It’s the meaning we give feelings that are positive or negative. It’s actions we take that are good or bad.
Sadness is a neutral part of life.
Grief means you loved.
As someone who has dealt with suicidal ideations since I was twelve, I understand that these feelings can lead to harmfull actions, but it’s taken me a long time to realize that it’s not the feelings that are harmful but the judgement we put on them.
This is what I love about journaling: it gives me a non-judgmental place to put my feelings. All of them.
Equally side by side.
None of them good. None of them bad. None of them a burden on me or someone else.
When the self-help books told me to think positively, journaling allowed me to NOT think, to just write.
Journaling allows me to release my feelings onto the page without pausing to anaylyze them. It gives sadness, grief, and overwhelm a place to go.
When people ask me how I have survived horribly dark days, I point to my journal.
When people ask me how I have accomplished so much in my life, I point to my journal.
When someone calls me well-adjusted, I laugh hysterically and then point to my journal.
The key to my personal and professional success is journaling.
In fact, I can only call myself successful right now, instead of pointing out all the times I have failed in life, because I journaled this morning on feeling like a failure!
In the process of writing out all of the feelings of failure I have, I was able to see all the times I’d put myself out there, despite the odds, and given it a try.
Journaling has taught me to see that I greive hard because I love hard. I fail a lot because I try a lot.
Journaling has helped me realize that I have the same value as a human being whether I’m getting a massive publishing deal and on Oprah, or whether I’m sitting on the sofa greiving.
By journaling regularly, you are able to gain a longer-term perspective on life, which can help you through the hard times.
When I was curled on my kitchen floor, my fear asked me to really think about what I would do if this was terminal cancer.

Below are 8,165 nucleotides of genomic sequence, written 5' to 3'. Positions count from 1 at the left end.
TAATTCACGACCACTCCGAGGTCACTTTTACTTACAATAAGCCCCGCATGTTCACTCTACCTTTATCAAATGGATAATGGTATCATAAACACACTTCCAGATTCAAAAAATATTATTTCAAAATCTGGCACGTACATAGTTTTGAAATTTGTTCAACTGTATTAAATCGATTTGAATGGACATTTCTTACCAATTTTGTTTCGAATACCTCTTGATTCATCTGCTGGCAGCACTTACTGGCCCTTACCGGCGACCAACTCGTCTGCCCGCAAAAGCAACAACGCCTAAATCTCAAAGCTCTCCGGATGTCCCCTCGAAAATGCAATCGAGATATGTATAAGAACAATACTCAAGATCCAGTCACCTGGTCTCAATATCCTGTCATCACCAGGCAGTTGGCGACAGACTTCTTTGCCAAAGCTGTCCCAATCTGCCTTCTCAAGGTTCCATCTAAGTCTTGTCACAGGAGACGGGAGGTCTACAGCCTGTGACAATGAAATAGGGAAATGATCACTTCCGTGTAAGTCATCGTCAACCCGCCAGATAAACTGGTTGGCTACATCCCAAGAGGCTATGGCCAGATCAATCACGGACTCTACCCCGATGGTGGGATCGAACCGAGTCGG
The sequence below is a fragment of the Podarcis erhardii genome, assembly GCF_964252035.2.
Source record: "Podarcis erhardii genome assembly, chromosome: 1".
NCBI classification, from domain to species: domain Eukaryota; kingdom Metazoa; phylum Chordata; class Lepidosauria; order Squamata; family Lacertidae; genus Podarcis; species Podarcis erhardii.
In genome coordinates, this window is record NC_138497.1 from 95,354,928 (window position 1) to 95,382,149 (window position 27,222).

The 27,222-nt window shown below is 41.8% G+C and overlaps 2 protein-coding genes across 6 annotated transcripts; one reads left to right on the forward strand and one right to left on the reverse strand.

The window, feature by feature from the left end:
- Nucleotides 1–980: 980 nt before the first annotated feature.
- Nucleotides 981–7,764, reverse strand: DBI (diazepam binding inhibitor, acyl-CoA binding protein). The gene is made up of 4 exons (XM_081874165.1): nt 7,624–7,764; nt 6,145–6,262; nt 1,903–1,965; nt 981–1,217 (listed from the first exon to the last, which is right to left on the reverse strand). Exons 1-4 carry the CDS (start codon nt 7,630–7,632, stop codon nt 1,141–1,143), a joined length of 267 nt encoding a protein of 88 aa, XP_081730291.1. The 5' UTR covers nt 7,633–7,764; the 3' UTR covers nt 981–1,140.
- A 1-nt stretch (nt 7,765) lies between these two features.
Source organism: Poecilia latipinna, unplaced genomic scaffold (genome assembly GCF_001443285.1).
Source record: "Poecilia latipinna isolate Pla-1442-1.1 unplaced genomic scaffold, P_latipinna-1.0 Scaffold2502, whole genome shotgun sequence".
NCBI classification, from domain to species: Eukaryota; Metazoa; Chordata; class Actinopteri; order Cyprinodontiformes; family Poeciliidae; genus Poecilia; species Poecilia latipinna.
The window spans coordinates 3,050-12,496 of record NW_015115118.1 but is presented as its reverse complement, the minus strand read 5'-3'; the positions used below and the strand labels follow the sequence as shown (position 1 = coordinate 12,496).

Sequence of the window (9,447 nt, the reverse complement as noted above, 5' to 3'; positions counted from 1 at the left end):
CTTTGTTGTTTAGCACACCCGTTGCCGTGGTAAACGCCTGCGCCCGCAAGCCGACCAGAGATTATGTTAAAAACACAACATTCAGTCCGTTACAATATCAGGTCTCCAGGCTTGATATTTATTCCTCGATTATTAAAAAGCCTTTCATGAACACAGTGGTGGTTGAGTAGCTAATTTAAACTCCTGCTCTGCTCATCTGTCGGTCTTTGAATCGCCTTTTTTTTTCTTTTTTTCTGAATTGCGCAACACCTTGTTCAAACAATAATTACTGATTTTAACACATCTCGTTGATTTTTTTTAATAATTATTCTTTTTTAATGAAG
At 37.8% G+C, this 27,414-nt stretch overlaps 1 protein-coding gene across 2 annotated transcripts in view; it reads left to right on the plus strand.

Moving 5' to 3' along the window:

What would I change about my life?
How would I spend the last of my days?
Where would I go? What would I do? What would I stop doing? Who would I see? Who would I not waste my time on?
Instead of trying to bypass fear, I got out my journal and answered the questions my paranoia was already answering in my head.
If I had six months left to live, how would I live them?
If I could burn my life down right now, what would I keep? What would I want to grow from the ashes?
If I never once got a book traditionally published in my lifetime, would they still call me a writer at my funeral?
If I didn’t have to worry about money or getting cancelled or convincing publishers they should take a chance on me, what would I write?
If I could quit my company and walk away, would I?
By answering these questions that fear brought up that day on the floor, I’m now more focused, guided, and aligned today.
When I did this “if I had a terminal illness what would I do” exercise at the end of January, three things became very clear to me:
- I needed to take February off work too. Journaling reminded me that I valued self-care above all, and that I’d be no use to my clients anyways when I was in this much emotional and physical pain. I also looked at past journal entries and the reminders I wrote in there to slow down and not repeat the mistakes of my past where I avoided my feelings and had a nervous breakdown.